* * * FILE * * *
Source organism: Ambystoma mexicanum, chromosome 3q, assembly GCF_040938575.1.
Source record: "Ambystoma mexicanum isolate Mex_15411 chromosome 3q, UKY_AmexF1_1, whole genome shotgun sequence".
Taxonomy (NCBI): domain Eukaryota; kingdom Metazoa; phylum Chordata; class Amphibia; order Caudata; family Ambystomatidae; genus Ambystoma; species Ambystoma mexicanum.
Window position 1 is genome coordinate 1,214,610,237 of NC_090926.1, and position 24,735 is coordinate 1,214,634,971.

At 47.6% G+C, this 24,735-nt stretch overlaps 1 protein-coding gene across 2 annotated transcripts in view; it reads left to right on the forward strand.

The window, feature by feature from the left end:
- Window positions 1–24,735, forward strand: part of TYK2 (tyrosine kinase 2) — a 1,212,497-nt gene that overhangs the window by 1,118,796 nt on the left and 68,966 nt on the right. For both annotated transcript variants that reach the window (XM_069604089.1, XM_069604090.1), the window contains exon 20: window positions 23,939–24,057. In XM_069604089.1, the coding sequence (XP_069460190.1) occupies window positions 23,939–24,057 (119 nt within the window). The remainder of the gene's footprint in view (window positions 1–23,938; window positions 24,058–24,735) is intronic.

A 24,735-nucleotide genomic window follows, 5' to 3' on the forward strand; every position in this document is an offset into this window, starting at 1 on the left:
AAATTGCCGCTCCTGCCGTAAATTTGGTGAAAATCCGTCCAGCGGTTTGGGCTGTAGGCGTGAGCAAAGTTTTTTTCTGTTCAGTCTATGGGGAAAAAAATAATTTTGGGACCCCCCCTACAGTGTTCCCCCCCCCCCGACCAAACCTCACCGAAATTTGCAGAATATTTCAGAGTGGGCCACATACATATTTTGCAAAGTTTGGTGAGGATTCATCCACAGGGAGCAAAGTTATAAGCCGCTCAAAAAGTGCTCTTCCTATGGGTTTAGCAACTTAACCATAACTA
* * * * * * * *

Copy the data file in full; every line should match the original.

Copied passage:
Source organism: Ambystoma mexicanum, chromosome 3q, assembly GCF_040938575.1.
Source record: "Ambystoma mexicanum isolate Mex_15411 chromosome 3q, UKY_AmexF1_1, whole genome shotgun sequence".
Taxonomy (NCBI): domain Eukaryota; kingdom Metazoa; phylum Chordata; class Amphibia; order Caudata; family Ambystomatidae; genus Ambystoma; species Ambystoma mexicanum.
Window position 1 is genome coordinate 1,214,610,237 of NC_090926.1, and position 24,735 is coordinate 1,214,634,971.

At 47.6% G+C, this 24,735-nt stretch overlaps 1 protein-coding gene across 2 annotated transcripts in view; it reads left to right on the forward strand.

The window, feature by feature from the left end:
- Window positions 1–24,735, forward strand: part of TYK2 (tyrosine kinase 2) — a 1,212,497-nt gene that overhangs the window by 1,118,796 nt on the left and 68,966 nt on the right. For both annotated transcript variants that reach the window (XM_069604089.1, XM_069604090.1), the window contains exon 20: window positions 23,939–24,057. In XM_069604089.1, the coding sequence (XP_069460190.1) occupies window positions 23,939–24,057 (119 nt within the window). The remainder of the gene's footprint in view (window positions 1–23,938; window positions 24,058–24,735) is intronic.

A 24,735-nucleotide genomic window follows, 5' to 3' on the forward strand; every position in this document is an offset into this window, starting at 1 on the left:
AAATTGCCGCTCCTGCCGTAAATTTGGTGAAAATCCGTCCAGCGGTTTGGGCTGTAGGCGTGAGCAAAGTTTTTTTCTGTTCAGTCTATGGGGAAAAAAATAATTTTGGGACCCCCCCTACAGTGTTCCCCCCCCCCCGACCAAACCTCACCGAAATTTGCAGAATATTTCAGAGTGGGCCACATACATATTTTGCAAAGTTTGGTGAGGATTCATCCACAGGGAGCAAAGTTATAAGCCGCTCAAAAAGTGCTCTTCCTATGGGTTTAGCAACTTAACCATAACTA